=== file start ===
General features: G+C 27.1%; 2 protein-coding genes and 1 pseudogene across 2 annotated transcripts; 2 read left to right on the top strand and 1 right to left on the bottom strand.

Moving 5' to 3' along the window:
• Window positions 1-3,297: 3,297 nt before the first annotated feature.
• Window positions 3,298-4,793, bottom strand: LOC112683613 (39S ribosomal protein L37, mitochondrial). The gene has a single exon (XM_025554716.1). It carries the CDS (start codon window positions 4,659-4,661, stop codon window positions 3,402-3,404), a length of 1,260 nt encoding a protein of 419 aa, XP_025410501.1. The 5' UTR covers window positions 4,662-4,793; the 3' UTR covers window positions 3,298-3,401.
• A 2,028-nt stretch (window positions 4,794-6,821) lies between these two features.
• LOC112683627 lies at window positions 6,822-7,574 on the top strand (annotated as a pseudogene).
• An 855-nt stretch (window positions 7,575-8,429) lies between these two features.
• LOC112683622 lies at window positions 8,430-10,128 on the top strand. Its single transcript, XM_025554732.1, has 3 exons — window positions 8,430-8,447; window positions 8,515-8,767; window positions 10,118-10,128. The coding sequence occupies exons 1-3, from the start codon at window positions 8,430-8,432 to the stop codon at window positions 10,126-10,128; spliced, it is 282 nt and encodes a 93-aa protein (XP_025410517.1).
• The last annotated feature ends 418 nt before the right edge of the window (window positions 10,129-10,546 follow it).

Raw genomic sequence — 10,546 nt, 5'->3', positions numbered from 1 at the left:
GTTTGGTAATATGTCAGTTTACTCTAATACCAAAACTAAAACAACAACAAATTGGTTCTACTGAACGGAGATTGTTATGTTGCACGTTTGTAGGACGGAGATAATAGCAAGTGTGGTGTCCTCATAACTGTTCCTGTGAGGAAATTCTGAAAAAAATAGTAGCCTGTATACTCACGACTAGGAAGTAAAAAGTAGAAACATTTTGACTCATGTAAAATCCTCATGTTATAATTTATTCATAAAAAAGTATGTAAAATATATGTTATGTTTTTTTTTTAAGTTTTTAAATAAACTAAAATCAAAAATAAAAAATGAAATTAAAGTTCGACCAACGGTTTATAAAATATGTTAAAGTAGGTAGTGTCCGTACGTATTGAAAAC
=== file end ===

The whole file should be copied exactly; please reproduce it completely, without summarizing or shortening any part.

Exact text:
General features: G+C 27.1%; 2 protein-coding genes and 1 pseudogene across 2 annotated transcripts; 2 read left to right on the top strand and 1 right to left on the bottom strand.

Moving 5' to 3' along the window:
• Window positions 1-3,297: 3,297 nt before the first annotated feature.
• Window positions 3,298-4,793, bottom strand: LOC112683613 (39S ribosomal protein L37, mitochondrial). The gene has a single exon (XM_025554716.1). It carries the CDS (start codon window positions 4,659-4,661, stop codon window positions 3,402-3,404), a length of 1,260 nt encoding a protein of 419 aa, XP_025410501.1. The 5' UTR covers window positions 4,662-4,793; the 3' UTR covers window positions 3,298-3,401.
• A 2,028-nt stretch (window positions 4,794-6,821) lies between these two features.
• LOC112683627 lies at window positions 6,822-7,574 on the top strand (annotated as a pseudogene).
• An 855-nt stretch (window positions 7,575-8,429) lies between these two features.
• LOC112683622 lies at window positions 8,430-10,128 on the top strand. Its single transcript, XM_025554732.1, has 3 exons — window positions 8,430-8,447; window positions 8,515-8,767; window positions 10,118-10,128. The coding sequence occupies exons 1-3, from the start codon at window positions 8,430-8,432 to the stop codon at window positions 10,126-10,128; spliced, it is 282 nt and encodes a 93-aa protein (XP_025410517.1).
• The last annotated feature ends 418 nt before the right edge of the window (window positions 10,129-10,546 follow it).

Raw genomic sequence — 10,546 nt, 5'->3', positions numbered from 1 at the left:
GTTTGGTAATATGTCAGTTTACTCTAATACCAAAACTAAAACAACAACAAATTGGTTCTACTGAACGGAGATTGTTATGTTGCACGTTTGTAGGACGGAGATAATAGCAAGTGTGGTGTCCTCATAACTGTTCCTGTGAGGAAATTCTGAAAAAAATAGTAGCCTGTATACTCACGACTAGGAAGTAAAAAGTAGAAACATTTTGACTCATGTAAAATCCTCATGTTATAATTTATTCATAAAAAAGTATGTAAAATATATGTTATGTTTTTTTTTTAAGTTTTTAAATAAACTAAAATCAAAAATAAAAAATGAAATTAAAGTTCGACCAACGGTTTATAAAATATGTTAAAGTAGGTAGTGTCCGTACGTATTGAAAAC